So, we begin with what I’m hoping will be an occasionally-recurring theme in this blog: Unsung Reads or Writers. These are books or their writers who have little or no name recognition among today’s reading public for any of several reasons: They got lost in the shuffle of the many good-to-great writers, their styles aren’t popular, they’re from parts of the world that aren’t popular, or they’ve been buried under the sands of time. However, those who have tickled a strand of these writers’ webs and works found that they were caught. And they gladly stayed.
Today, we focus on Knut Hamsun’s novel Pan.
If you’re asking “Who? What?” you’re not alone. Despite having a healthy number of followers on Goodreads (864), Hamsun novels don’t sit on many readers’ bookshelves. He was an intense character in real life, full of great contradiction, bright lights and deep shadows. For a good, non-Wikipedian read about him, I recommend Don Waters’ essay published on the Tin House blog .
Pan was an acknowledged masterpiece when it was released in 1894 and has retained that reputation, but Waters glides over Pan in order to worship at the altar of Hamsun’s sainted novel, Hunger (1890). He can be forgiven for that; nearly all contemporary commenters on Hamsun’s work do the same thing. Hunger is raw, intense, as dichotomous as Hamsun himself, with a main character who sucks you in and makes you sick all at the same time. This unnamed character (loosely autobiographical of Hamsun himself) has more purchase in our tell-all obsession in this day and age. Hunger could be a long series of Facebook posts.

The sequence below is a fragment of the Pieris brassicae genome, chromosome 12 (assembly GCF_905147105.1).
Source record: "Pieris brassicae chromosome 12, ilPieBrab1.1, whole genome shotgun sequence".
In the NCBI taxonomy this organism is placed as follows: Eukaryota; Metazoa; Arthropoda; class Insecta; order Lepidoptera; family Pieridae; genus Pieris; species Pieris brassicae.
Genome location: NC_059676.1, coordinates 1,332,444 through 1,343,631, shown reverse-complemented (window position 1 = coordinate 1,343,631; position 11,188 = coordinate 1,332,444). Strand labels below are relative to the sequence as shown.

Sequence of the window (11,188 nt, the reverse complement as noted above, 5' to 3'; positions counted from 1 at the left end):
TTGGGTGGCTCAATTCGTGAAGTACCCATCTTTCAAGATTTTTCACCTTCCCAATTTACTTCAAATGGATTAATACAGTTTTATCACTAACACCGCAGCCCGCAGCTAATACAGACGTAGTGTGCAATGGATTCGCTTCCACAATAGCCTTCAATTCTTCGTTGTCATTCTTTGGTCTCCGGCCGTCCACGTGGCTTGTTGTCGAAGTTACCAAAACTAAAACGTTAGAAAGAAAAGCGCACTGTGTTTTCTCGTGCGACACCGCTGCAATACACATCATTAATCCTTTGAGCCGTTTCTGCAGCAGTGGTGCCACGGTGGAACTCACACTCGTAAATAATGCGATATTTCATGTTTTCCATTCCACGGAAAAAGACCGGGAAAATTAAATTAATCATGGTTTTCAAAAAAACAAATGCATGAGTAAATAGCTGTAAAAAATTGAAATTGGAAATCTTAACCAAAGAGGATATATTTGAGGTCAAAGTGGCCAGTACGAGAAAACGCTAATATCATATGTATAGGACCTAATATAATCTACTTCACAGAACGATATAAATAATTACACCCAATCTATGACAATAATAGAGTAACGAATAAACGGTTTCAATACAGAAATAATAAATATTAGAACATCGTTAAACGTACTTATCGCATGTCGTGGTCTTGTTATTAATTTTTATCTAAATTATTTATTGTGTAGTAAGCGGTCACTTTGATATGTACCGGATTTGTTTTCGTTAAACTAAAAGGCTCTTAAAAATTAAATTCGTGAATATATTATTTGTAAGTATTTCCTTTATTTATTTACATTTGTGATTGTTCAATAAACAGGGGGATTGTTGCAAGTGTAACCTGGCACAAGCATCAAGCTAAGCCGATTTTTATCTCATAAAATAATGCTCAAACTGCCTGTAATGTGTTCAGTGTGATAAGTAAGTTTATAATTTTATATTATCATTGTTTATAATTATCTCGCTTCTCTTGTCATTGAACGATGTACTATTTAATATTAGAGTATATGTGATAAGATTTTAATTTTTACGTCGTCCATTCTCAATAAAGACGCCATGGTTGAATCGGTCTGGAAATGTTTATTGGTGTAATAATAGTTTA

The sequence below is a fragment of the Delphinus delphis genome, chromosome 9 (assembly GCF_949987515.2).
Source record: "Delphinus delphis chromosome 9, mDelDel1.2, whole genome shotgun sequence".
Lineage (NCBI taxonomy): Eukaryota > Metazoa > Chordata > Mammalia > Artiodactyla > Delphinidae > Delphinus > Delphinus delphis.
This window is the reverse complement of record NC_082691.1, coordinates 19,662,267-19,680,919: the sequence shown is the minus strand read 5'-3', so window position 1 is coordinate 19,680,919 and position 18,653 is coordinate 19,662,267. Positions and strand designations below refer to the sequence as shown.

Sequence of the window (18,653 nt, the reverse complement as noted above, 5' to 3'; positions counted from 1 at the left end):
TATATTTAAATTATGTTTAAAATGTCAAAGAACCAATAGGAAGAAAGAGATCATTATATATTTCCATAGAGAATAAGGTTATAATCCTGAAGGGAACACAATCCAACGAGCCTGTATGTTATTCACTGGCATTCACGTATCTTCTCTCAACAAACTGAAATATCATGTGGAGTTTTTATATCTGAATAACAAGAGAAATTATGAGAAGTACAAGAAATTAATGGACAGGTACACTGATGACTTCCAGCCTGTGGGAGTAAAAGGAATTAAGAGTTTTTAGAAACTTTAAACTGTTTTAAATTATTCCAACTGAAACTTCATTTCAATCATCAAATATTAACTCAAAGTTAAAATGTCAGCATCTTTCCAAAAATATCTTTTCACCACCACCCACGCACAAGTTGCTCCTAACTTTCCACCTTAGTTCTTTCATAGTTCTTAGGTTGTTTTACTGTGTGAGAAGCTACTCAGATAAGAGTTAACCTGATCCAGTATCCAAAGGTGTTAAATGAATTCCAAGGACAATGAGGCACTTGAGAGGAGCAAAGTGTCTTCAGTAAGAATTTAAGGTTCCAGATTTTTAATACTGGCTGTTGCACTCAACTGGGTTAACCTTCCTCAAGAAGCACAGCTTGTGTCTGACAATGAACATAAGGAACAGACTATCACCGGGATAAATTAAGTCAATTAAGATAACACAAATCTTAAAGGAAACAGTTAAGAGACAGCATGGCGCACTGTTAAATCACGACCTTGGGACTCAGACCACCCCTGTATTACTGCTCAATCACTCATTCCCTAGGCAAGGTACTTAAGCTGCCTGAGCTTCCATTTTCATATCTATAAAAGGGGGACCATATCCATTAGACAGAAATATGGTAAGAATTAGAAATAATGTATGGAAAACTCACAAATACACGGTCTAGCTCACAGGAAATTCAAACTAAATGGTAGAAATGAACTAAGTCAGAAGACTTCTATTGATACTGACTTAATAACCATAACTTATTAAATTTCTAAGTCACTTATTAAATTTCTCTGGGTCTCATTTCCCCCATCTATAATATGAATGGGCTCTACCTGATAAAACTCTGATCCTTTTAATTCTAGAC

But Pan offers so much more. It’s a challenging work because, seemingly, nothing happens. Like the mythical god Pan, Thomas Glahn wanders in the woods and whiles away his days floating along to the rhythms of nature. Then he falls in love with Edvarda, which pulls him out of his world (she represents society – Hamsun is not above clichéd symbolism). When he abandons his natural rhythms, well, you can guess what happens.
What is so revolutionary about Pan is that it’s the mind, not the body, that draws you in. The novel is a stunning exploration of thought, not in form, like Ulysses, but in rhythm. Thomas is a man who is perfectly comfortable in his own world, and Hamsun makes the reader comfortable in it, as well. The life Thomas lives in the woods is so individual and yet typical that it feels like the life you live in your own world, the rhythms you follow, the natural way you go about a routine day. In short, Thomas’s world becomes your world. Hamsun captures you and draws you in until you become Thomas.
Then slowly, Thomas is drawn into another world, one he doesn’t know and in which he isn’t comfortable. That’s when Hamsun cuts you away. You’re outside again, where you started, seeing what’s coming, what’s going to happen, how this is going to end. It’s an old theme, after all. But Thomas doesn’t know what’s coming. You’ve been inside this man’s head and felt the love and comfort he felt when his life was in tune. But now, Thomas is rushing toward the Falls in a very leaky barrel. And you have to watch.
There are books who make us sympathize with characters, empathize with characters, love and/or hate their characters, make us wish we were those characters, but not in my experience has there been a novel that makes us that character, gives us the experience of another’s inner rhythms of life so completely. Thomas is the everyday Everyman, and reading this novel is an experience that is, if not unique, then extremely rare.